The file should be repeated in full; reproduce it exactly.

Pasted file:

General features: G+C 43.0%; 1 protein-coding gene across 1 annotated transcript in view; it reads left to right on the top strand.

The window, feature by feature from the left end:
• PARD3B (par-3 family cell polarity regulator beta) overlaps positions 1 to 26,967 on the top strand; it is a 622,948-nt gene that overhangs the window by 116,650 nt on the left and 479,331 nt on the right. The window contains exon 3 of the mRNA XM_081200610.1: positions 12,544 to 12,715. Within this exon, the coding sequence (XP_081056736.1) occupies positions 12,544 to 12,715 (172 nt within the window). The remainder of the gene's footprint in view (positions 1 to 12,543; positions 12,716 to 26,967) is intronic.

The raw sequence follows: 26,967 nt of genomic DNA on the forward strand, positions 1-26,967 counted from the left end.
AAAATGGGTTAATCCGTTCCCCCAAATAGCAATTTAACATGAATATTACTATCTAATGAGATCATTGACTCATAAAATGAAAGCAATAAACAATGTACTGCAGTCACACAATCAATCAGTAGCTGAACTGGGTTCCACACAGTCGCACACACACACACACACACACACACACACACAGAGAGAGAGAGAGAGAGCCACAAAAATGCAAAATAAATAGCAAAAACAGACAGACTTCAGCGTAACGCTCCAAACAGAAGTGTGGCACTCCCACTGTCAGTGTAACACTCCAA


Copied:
General features: G+C 43.0%; 1 protein-coding gene across 1 annotated transcript in view; it reads left to right on the top strand.

The window, feature by feature from the left end:
• PARD3B (par-3 family cell polarity regulator beta) overlaps positions 1 to 26,967 on the top strand; it is a 622,948-nt gene that overhangs the window by 116,650 nt on the left and 479,331 nt on the right. The window contains exon 3 of the mRNA XM_081200610.1: positions 12,544 to 12,715. Within this exon, the coding sequence (XP_081056736.1) occupies positions 12,544 to 12,715 (172 nt within the window). The remainder of the gene's footprint in view (positions 1 to 12,543; positions 12,716 to 26,967) is intronic.

The raw sequence follows: 26,967 nt of genomic DNA on the forward strand, positions 1-26,967 counted from the left end.
AAAATGGGTTAATCCGTTCCCCCAAATAGCAATTTAACATGAATATTACTATCTAATGAGATCATTGACTCATAAAATGAAAGCAATAAACAATGTACTGCAGTCACACAATCAATCAGTAGCTGAACTGGGTTCCACACAGTCGCACACACACACACACACACACACACACACACAGAGAGAGAGAGAGAGAGCCACAAAAATGCAAAATAAATAGCAAAAACAGACAGACTTCAGCGTAACGCTCCAAACAGAAGTGTGGCACTCCCACTGTCAGTGTAACACTCCAA